Douglas Emhoff: The First Second Man in the White House
Being elected the US vice president, Kamala Harris broke many barriers and became “the-first-ever-to” in more ways than one. The first woman, the first Black American and Indian-American to win the second-highest US office, she’s been shattering glass ceilings her entire life and seems to have become used to it. But when it comes to the current vice presidency, there’s yet another fascinating aspect Americans will have to embrace: that is, the first “second gentleman”. And although it’s doubtful many voters considered the “second dude” factor when casting their ballots, the charming presence of Douglas Emhoff on the scene has made many of them feel warm and fuzzy, come to think of it.
Although the recent inauguration, when Doug held the Bible for Ms Harris during her swearing-in ceremony, wasn’t the first time he appeared in the national spotlight, it still won’t be an exaggeration to say that he stole the show — along with Bernie Sander’s mittens, of course! As if that wasn’t enough, the second couple was flanked by Emhoff’s ex-wife Kerstin, who volunteered on Kamala’s presidential campaign, and their two children, who, reportedly, love their stepmom Kamala so much they call her “Momala”… Wow! Sounds a bit like a plotline from the Modern Family sitcom, doesn’t it? M. Harris has admitted to it herself: “We sometimes joke that our modern family is almost a little too functional” — ditto!
So, who are you, Mr Emhoff? An ever-supporting, loving and lovable VP’s husband Douglas Emhoff is a major entertainment lawyer. Until recently he was a partner at the DLA Piper law firm, where, according to his company profile, “represents large domestic and international corporations and some of today’s highest-profile individuals and influencers in complex business, real estate and intellectual property litigation disputes”. But it seems he’s decided to turn the page and put his legal career on the backburner: in August he took a leave of absence from his practice to support the Biden-Harris ticket full-time and isn’t coming back any time soon.
Many remember the way he entered the stage during Kamala’s campaign for the presidency. In June, Mr Emhoff caught the public eye by leaping on stage with others at a presidential forum to apprehend a protester who had grabbed the microphone out of Ms Harris’s hands. How’s that for a hands-on approach?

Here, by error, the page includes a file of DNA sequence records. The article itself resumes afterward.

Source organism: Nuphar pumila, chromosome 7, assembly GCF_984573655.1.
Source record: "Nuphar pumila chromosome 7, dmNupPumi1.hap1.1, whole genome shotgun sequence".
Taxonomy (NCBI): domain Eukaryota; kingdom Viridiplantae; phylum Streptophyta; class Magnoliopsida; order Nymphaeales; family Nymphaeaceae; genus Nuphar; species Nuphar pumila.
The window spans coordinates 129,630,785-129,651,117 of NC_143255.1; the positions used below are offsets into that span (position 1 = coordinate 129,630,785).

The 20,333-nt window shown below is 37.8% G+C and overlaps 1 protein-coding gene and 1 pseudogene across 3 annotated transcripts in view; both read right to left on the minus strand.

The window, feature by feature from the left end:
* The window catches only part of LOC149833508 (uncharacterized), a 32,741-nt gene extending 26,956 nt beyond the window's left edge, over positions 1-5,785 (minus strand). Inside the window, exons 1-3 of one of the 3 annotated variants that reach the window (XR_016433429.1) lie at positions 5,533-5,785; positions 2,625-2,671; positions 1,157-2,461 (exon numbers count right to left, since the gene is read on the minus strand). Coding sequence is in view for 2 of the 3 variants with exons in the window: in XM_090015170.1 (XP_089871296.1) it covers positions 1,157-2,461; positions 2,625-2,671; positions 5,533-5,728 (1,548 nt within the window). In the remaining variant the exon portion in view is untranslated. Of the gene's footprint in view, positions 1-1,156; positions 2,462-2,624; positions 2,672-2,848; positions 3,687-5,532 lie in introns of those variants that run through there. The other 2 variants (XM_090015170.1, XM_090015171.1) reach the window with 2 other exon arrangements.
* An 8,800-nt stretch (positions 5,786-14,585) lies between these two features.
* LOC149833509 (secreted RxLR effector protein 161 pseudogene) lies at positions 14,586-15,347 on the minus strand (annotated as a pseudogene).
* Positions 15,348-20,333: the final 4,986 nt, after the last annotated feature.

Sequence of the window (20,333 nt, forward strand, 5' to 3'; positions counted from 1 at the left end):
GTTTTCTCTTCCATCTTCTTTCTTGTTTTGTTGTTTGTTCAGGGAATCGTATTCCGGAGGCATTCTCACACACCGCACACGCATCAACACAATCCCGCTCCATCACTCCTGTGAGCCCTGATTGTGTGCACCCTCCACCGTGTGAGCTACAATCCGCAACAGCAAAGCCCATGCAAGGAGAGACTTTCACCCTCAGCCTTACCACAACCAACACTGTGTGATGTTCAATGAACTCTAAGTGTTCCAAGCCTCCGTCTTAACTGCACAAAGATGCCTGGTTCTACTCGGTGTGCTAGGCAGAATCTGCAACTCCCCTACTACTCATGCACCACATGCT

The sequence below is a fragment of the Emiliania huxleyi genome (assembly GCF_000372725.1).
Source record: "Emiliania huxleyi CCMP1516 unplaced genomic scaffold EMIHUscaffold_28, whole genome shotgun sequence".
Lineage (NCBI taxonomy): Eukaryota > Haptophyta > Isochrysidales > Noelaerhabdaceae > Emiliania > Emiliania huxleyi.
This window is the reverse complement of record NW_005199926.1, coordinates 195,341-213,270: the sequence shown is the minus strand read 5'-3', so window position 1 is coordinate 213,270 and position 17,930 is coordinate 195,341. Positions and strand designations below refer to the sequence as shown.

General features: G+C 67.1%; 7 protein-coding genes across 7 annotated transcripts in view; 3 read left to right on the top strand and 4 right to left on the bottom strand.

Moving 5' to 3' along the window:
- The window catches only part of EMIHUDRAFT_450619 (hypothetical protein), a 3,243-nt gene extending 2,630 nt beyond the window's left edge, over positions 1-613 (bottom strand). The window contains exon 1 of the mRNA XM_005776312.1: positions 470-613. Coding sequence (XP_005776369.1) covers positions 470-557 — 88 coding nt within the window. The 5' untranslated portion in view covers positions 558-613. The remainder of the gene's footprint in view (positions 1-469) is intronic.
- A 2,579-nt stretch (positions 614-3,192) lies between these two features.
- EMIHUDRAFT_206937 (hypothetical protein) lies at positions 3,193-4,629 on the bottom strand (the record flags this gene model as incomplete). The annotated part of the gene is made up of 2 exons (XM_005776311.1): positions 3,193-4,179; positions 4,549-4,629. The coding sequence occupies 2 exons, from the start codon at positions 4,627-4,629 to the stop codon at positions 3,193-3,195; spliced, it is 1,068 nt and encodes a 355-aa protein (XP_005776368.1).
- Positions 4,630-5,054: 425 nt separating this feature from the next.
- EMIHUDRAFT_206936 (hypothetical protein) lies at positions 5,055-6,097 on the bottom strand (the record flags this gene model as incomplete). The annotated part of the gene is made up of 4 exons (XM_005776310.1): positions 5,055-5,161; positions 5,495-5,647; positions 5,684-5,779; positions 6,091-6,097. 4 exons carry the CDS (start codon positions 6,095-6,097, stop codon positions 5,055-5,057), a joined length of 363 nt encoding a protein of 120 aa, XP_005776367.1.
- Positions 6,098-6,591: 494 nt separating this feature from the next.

It has just been a few days since the inauguration, but it looks as though Douglas will be as eager to perform his role of the second gentleman as the political protocol would allow.
This pro-feminist remark hints at the fact that first and second ladies abandoning their careers to become full-time political spouses — just like Mr Emhoff — has always been taken for granted, and yet it’s a noble and admirable choice.
This demonstrates the role used to be very gendered, as well as mostly ceremonial. Being a VP, Kamala Harris will preside over the Senate, which, in principle, leaves Mr Emhoff in charge of organising lunches and events for the senators’ spouses. Not that anyone doubts he’ll tackle the task brilliantly.
As for Presidents’ wives, they historically picked up their areas of interest or goals they worked towards while their husbands were in office. For example, Laura Bush advocated for children’s literacy, while Michelle Obama promoted exercise and healthy eating. The second ladies’ causes — or now, more fittingly, spouses — received much less attention. According to Emhoff, as a second gentleman, he plans to advocate for legal justice reform, helping people gain fair access to the legal system. It was also announced he’d be teaching law this semester at Georgetown University in Washington, DC, focusing in intellectual property, entertainment and media law. Plus, he could allot more time to golfing — a favourite pastime he, incidentally, shares with former US President Donald Trump.